But the problem isn’t about adapting people to jobs. The problem is that the jobs market discriminates against disabled people. This is most of the time not malicious. Businesses are looking for the most qualified and most flexible labour they can find. But by deliberately creating a situation of low employment levels, few entry-level jobs and squeezing the finances of public and private businesses and citizens, anyone considered in any form a “risk” simply will not be hired.

Governments cannot create unemployment and disability – if defined by those without work because of a health condition – and then blame citizens for the rise in Jobseeker’s Allowance and Employment and Support Allowance. It needs to

  • get the economy back on track;
  • provide more work through public and private investment;
  • and/or stop treating all people without work and the means to support themselves as lazy or defective.
  1. Department of Work and Pensions: Research and Statistics. 27 November 2012
  2. DWP Research summary, ‘Work Programme evaluation: Findings from the first phase of qualitative research on programme delivery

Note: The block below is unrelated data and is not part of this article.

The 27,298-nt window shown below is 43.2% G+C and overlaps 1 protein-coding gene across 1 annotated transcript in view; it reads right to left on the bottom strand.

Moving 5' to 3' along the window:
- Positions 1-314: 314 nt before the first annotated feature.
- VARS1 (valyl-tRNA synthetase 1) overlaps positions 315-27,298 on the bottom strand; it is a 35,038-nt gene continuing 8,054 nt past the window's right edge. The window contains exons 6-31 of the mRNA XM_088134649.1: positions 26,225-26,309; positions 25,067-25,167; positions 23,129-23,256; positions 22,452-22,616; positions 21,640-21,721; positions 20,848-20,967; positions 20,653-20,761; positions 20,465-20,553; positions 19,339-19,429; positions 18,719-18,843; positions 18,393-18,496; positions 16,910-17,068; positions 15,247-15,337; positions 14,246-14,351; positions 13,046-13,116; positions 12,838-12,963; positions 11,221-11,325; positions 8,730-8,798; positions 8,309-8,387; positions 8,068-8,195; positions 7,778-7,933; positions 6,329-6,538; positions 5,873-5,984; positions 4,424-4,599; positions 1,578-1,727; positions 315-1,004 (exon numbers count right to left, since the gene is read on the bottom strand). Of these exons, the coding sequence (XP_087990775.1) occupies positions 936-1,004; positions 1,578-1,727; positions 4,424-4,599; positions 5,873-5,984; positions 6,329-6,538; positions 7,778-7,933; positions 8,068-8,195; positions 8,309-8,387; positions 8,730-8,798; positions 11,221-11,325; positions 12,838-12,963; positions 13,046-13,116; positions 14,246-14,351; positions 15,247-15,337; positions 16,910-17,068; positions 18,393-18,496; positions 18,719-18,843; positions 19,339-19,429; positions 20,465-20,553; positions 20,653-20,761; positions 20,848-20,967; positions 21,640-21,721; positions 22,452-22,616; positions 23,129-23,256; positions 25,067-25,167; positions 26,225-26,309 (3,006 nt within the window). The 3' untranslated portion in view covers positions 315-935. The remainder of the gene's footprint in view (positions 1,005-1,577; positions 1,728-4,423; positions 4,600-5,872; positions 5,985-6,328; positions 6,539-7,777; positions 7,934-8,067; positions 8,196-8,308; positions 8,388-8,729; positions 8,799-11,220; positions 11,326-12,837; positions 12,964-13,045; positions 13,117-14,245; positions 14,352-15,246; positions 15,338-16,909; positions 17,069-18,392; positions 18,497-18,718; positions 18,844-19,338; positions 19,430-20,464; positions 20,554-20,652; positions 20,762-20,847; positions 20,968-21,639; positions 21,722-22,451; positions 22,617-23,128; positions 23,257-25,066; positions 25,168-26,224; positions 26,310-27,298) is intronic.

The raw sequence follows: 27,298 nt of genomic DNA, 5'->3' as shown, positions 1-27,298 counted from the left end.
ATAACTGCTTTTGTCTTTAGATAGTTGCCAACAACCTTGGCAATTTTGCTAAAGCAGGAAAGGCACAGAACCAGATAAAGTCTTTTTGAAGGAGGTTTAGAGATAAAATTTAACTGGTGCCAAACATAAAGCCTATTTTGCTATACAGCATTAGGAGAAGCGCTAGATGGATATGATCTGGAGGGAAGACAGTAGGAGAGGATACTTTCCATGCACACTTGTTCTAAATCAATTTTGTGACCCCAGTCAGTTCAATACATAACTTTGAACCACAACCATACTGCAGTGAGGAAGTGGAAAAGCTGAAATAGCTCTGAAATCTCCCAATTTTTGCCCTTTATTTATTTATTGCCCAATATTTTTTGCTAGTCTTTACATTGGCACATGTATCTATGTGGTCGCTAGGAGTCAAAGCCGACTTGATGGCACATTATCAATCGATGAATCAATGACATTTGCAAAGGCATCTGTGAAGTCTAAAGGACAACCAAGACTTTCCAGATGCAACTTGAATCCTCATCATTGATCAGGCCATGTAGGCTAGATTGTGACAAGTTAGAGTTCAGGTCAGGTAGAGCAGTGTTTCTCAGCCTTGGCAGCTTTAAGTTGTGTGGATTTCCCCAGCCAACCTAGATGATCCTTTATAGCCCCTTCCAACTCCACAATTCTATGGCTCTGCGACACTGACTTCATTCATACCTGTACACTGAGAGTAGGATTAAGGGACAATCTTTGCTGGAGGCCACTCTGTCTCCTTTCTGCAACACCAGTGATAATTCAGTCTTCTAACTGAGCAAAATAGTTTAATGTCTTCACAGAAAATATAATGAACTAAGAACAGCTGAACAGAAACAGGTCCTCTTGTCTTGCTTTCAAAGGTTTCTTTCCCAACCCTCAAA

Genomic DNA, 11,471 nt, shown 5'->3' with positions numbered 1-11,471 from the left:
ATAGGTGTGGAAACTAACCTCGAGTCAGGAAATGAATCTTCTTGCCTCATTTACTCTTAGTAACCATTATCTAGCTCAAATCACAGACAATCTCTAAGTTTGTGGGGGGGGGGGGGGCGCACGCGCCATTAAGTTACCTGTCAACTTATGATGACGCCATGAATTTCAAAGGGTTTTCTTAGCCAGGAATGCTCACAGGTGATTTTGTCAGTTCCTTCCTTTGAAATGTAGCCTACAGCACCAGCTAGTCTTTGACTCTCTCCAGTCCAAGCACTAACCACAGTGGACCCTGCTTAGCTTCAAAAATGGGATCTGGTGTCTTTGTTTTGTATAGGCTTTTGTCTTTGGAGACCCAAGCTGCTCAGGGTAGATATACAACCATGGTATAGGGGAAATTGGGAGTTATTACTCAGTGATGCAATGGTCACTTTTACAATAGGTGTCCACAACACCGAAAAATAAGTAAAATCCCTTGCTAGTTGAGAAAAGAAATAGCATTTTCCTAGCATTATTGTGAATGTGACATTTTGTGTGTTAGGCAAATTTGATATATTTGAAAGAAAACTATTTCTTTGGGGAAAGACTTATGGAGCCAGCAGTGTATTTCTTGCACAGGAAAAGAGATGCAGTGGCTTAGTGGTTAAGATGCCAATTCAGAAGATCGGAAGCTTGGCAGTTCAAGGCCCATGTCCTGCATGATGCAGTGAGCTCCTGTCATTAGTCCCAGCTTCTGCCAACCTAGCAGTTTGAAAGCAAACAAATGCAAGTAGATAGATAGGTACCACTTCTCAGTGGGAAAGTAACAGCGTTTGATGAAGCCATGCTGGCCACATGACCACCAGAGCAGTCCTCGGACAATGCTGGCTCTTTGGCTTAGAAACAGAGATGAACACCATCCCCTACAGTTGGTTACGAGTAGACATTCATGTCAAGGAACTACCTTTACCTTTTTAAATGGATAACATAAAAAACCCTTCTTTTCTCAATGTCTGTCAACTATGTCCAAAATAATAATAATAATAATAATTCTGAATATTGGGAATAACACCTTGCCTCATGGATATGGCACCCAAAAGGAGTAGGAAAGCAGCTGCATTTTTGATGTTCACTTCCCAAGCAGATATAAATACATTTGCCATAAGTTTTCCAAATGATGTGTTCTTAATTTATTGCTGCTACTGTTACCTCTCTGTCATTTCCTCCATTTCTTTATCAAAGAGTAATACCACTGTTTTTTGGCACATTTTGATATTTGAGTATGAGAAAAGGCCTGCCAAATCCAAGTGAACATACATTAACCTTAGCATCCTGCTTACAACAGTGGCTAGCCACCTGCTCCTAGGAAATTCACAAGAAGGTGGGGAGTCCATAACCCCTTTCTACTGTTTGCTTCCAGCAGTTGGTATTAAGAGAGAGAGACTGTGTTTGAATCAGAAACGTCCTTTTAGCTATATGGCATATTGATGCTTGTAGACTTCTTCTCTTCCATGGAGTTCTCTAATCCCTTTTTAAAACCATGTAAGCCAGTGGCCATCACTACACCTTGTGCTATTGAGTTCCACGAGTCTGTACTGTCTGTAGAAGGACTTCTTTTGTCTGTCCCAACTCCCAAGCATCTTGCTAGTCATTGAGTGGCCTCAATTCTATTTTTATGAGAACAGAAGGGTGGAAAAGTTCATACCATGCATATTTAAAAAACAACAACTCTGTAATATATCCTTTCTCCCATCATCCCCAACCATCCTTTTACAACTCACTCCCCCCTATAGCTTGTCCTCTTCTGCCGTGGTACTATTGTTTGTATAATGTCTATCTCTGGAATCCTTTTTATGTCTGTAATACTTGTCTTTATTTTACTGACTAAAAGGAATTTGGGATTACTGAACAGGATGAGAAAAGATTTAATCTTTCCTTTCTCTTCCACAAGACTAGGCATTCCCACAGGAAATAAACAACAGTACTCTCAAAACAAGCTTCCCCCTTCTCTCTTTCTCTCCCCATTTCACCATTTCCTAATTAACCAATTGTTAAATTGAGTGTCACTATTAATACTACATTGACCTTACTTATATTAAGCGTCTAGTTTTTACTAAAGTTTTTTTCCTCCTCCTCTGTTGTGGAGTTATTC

3. Similar “rehabilitation” moves were made after the First World War. See: Helen Bolderson, Social Security, Disability and Rehabilitation : Conflicts in the Development of Social Policy, 1914-1946, (London : Taylor and Francis, 1991).
  4. Clause 1 defines a disabled person as ‘a person who, on account of injury, disease, or congenital deformity, is substantially handicapped in obtaining or keeping employment, or in undertaking work on his own account, of a kind which apart from that injury, disease or deformity would be suited to his age, experience and qualifications; and the expression “disablement”, in relation to any person, shall be construed accordingly. See: Disabled Persons (Employment) Act 1944, c. 1.
  5. The annual reports of Remploy are available from The National Archives, and are quite an interesting read. See: TNA, BM 7.
  6. This was in response to the “Sayce Review” – DWP, Getting in, staying in and getting on : disability employment support fit for the future, Cm 8081 (London : TSO, June 2011). Liz Sayce, (then CEO of RADAR) expanded on the arguments against segregation, making the business case that it would cost less to train and place disabled people in open employment than to continue to subsidise sheltered factories.
  7. The Guardian, 23 November, 2012.